All that said, I liked the book more that Outliers, and find his thesis appealing. We probably are too fixed in our conceptions of what is weak and what is strong, and we should realize that there is strength in overcoming and adapting to weakness, not just avoiding it.

Outliers – Malcolm Gladwell

First things first: I trust you are all following the landing of Philae with bated breath. Now, on to book review.

“Success is not a random act. It arises out of a predictable and powerful set of circumstances and opportunities.”

I’m generally a little hesitant about Malcolm Gladwell. He presents a tasting menu of ideas: not enough to satisfy or in many cases even know what you really think, but enough to arouse curiosity or provoke thought. That can be a good thing, of course, but his reliance on stories and anecdotes – though entertaining – makes me nervous. Because I can’t tell if there is any factual basis to what he’s saying, I end up walking away from a book with some interesting stories, but no real insights to draw on because I can’t tell whether his stories generalize to anything larger. What I read from him I must look up elsewhere.

That said, two of his books that I hadn’t read happened to be in the library, so I thought I’d give them a try. The first, Outliers, focuses on the idea of success. Gladwell argues that we tend to see genius as a unique trait, something that sets the elite apart. That misses the point: success is not achieved in isolation, but rather requires opportunities. No matter how smart or how talented, without opportunities genius cannot bloom.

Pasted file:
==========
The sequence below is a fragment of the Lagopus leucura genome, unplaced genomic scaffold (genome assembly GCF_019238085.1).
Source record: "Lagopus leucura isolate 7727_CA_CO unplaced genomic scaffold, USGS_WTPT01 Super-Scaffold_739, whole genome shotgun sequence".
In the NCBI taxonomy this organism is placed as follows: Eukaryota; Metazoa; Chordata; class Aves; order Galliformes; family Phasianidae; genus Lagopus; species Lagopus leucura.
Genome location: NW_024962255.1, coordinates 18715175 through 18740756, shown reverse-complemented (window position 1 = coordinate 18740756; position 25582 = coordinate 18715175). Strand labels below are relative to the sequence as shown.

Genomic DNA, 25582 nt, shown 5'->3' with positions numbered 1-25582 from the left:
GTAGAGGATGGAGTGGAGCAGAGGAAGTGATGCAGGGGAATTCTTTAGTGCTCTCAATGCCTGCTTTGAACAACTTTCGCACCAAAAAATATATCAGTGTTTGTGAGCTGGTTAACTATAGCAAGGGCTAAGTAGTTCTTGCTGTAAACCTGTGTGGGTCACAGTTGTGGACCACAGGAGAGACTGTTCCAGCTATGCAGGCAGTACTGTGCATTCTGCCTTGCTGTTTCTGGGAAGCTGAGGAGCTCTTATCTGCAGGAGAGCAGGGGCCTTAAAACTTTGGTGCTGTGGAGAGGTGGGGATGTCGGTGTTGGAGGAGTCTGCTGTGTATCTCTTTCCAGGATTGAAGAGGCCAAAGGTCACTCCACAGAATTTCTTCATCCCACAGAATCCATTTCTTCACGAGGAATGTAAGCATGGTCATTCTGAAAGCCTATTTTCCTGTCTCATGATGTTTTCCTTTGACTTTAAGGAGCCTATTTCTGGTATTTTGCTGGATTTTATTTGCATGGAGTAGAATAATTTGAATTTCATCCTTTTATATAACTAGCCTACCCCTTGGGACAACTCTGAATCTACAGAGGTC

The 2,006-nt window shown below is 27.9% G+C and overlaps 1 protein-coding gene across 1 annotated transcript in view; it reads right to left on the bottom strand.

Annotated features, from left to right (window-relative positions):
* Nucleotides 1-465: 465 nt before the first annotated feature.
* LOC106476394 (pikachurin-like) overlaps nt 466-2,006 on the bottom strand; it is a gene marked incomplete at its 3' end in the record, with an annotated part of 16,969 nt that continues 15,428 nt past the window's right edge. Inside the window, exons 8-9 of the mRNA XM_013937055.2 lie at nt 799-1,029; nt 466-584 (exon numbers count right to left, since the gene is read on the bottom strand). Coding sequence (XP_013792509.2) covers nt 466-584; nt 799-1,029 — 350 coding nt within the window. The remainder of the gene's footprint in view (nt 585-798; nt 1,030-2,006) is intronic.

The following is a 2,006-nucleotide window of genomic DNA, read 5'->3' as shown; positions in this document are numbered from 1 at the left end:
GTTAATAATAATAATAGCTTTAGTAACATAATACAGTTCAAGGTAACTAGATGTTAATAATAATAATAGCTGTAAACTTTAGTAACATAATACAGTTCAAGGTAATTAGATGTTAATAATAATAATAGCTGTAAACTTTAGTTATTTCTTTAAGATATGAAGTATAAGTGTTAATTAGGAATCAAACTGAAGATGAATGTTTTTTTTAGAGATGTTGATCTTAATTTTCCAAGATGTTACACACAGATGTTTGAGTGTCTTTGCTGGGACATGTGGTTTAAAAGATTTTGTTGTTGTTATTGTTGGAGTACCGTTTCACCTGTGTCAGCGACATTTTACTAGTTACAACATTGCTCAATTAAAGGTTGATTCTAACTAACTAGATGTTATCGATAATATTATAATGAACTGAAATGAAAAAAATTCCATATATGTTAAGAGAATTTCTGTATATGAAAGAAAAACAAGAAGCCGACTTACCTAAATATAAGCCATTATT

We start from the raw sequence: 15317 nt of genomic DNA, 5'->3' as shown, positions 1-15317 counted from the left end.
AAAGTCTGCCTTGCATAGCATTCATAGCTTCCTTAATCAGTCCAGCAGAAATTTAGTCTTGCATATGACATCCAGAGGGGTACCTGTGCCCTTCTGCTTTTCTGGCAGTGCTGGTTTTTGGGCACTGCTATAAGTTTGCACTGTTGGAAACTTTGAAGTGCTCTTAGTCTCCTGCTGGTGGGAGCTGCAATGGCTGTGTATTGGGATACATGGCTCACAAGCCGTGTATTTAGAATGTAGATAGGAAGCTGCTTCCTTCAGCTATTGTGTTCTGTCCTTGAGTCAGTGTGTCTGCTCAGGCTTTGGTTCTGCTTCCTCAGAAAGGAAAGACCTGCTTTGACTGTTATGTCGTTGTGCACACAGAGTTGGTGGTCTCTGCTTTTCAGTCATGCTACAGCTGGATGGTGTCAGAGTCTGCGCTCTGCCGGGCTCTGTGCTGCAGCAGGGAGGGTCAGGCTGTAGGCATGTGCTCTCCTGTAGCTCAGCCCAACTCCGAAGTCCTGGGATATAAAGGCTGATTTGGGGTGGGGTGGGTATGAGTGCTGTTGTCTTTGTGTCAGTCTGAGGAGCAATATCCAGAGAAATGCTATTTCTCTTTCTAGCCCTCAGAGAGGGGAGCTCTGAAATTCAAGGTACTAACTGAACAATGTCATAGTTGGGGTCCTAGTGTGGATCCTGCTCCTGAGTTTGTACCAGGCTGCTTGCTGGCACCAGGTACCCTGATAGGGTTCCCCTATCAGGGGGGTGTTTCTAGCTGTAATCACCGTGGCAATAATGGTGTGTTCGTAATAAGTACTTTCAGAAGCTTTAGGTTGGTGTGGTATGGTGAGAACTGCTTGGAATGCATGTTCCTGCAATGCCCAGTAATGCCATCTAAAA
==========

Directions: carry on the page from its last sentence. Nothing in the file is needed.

At the extreme, the thesis is somewhat trivial; if you get hit by a bus, genius won’t mean much. Gladwell has a point, though: we tend to neglect this fact in everyday conversation, ascribing enormous weight to individual action. I wonder, however, if this is just a question of definitions rather than the profound point Gladwell seeks to make. True genius may lie in making the most of the opportunities you are given, and so consist not just of IQ but also hard work, self-discipline, and other virtues – whether that’s saying anything revolutionary, I’m less sure. To take the Stoic line, we cannot control the opportunities we are presented with by the outside world: all we can control is how we respond to them, and that is where genius – and virtue – lies.

The Sense of Style – Steven Pinker

“The starting point for becoming a good writer is to be a good reader. Writers acquire their technique by spotting, savoring, and reverse-engineering examples of good prose.” – Steven Pinker

Steven Pinker “writes like an angel.” – The Economist

Cotton clothing is made from is grown in Egypt. Did that sentence make sense to you? Probably not. It’s what’s called a garden path: a sentence that lures the reader into interpreting a phrase in one sense (in this case, cotton clothing), when in truth it is meant in another, a fact that is made clear only at the end of the sentence. They are, unsurprisingly, a good thing to avoid in good writing.